December 14, 2021
Written by Keeley Meier '20
Professor of English Dr. Daniel Gerling discovered a new way to get his students engaged in the English language — by collaboratively creating a class dictionary, complete with slang words and phrases and emojis to demonstrate how language changes over time.
The idea behind the dictionary came from a quiz that Gerling’s first-year seminar (FYS) students created for him that was full of these slang words and emojis.
“I failed miserably,” Gerling laughed. “Then I thought, ‘We should compile a dictionary,’ because one of my philosophies is that every student that comes through here leaves a mark on Augustana, and it's not always so palpable. The mark they leave happens in little ways, too.”
Gerling’s class began compiling a list of popular words, phrases and emojis — currently totaling 71 entries.
“My classmate Shelby (Scott) and I typed up all the words that we talked about in class or thought of on our own,” Camryn Van Nieuwenhuyzen ‘25, one of Gerling’s students, said. “Then, we added our own definitions. We added words we heard on social media, such as TikTok or Instagram. The interesting part was seeing how our unofficial definitions described the words.”
Many of the entries were ones Gerling had never heard before, like “Tarbucks” as in a Starbucks located in a Target. Some entries are old slang words that have made their way back into youth vernacular, such as “buggin,” which means acting crazy or “electric,” which means something that’s cool. Gerling said some entries came from viral TikToks like “bones day,” which references a popular video about a pug. Others are from video games, such as “press F to pay respects,” which is used when something bad happens.
“From one year to another, a phrase or emoji can mean something completely different,” Gerling said. “Language changes so fast; I think that’s thrilling. And, youth culture is where so much of that change happens.”
Shelby Scott ‘25, another student in the class, said that she was surprised to learn how quickly slang can leave a dialect.
“Slang used a year ago is outdated now,” Scott said. “The next class that does this will see words in our dictionary and think that we’re old or that our words are out of date.”
Both Scott and Van Nieuwenhuyzen said it wasn’t just the dictionary, but the FYS course as a whole that changed their perspective on language and how it’s used. The course examines sociolinguistics — the history of English and discourse analysis.
“We're essentially looking at the way that language is being used — not only in the academy, but on social media, in the dorms and on the street,” Gerling said. “We're also challenging this notion of standard written academic English, which is the style that students are expected to learn and master in college.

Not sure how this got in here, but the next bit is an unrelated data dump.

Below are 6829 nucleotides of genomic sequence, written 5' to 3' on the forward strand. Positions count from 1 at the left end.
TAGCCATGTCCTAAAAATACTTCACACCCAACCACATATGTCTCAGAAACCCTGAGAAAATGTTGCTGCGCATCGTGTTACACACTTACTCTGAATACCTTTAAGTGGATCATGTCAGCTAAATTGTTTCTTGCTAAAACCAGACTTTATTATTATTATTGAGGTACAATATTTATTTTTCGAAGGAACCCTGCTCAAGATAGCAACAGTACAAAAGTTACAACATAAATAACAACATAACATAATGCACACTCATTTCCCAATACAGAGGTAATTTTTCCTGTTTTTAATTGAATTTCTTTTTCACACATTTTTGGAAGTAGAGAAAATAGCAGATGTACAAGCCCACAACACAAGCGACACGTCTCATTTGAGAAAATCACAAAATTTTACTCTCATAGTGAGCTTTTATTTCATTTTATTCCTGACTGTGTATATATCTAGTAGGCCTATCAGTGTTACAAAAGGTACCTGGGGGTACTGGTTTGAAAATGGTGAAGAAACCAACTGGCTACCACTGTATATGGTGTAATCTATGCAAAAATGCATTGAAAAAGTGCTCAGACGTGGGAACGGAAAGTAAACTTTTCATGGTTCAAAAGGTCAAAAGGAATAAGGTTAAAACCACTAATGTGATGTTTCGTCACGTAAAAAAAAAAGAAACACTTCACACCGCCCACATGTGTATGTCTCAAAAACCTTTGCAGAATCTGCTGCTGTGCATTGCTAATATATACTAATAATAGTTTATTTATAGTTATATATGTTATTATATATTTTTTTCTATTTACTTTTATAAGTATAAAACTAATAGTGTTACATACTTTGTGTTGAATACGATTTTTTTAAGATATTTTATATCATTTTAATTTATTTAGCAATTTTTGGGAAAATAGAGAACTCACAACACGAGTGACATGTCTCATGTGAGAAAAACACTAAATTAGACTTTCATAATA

“Whether you come from a farm in rural South Dakota, the Twin Cities or another country, we all have our own dialects, and they are all legitimate. The dialect of standard written academic English is just another one. It doesn't necessarily communicate ideas better, but it's one communal dialect that we are learning. And, learning the story of that is fascinating.”
Gerling said the importance of the course stems from the notion that “perfect English” does not exist and that language is never static, despite occasional resistance.
“Some people claim that emojis are corrupting or degrading language,” Gerling said. “But, I don't think that's true at all. I think emojis are this wonderful addition to language that allow for written language to have the same sort of effect as spoken language. I can't gesture, for example, when I'm writing, so an emoji can function as a gesture or facial expression.”
Gerling plans to add on to this slang dictionary each year with his FYS classes, allowing them to annotate this year’s words with updated definitions and add new phrases or emojis.
“I think it's important for students to recognize they are agents of change in the way they use language,” Gerling said. “It contributes to society in ways that are perhaps subtle, but very meaningful.”
With this dictionary and his course, Gerling said he works to dispel the myths of a “super snooty English professor that corrects everyone’s grammar” and intimidation that first-year students might feel encountering college professors for the first time.
Gerling’s class said he succeeded in doing just that.
“Our dictionary and Dr. Gerling’s class truly showed me that college is such an accepting and fun environment,” Van Nieuwenhuyzen said. “Saying what you mean without having to filter out descriptive adjectives or words you would use around your friends is important. Dr. Gerling makes his students feel at home.”
For more information about FYS courses at Augustana, visit augie.edu/FYS.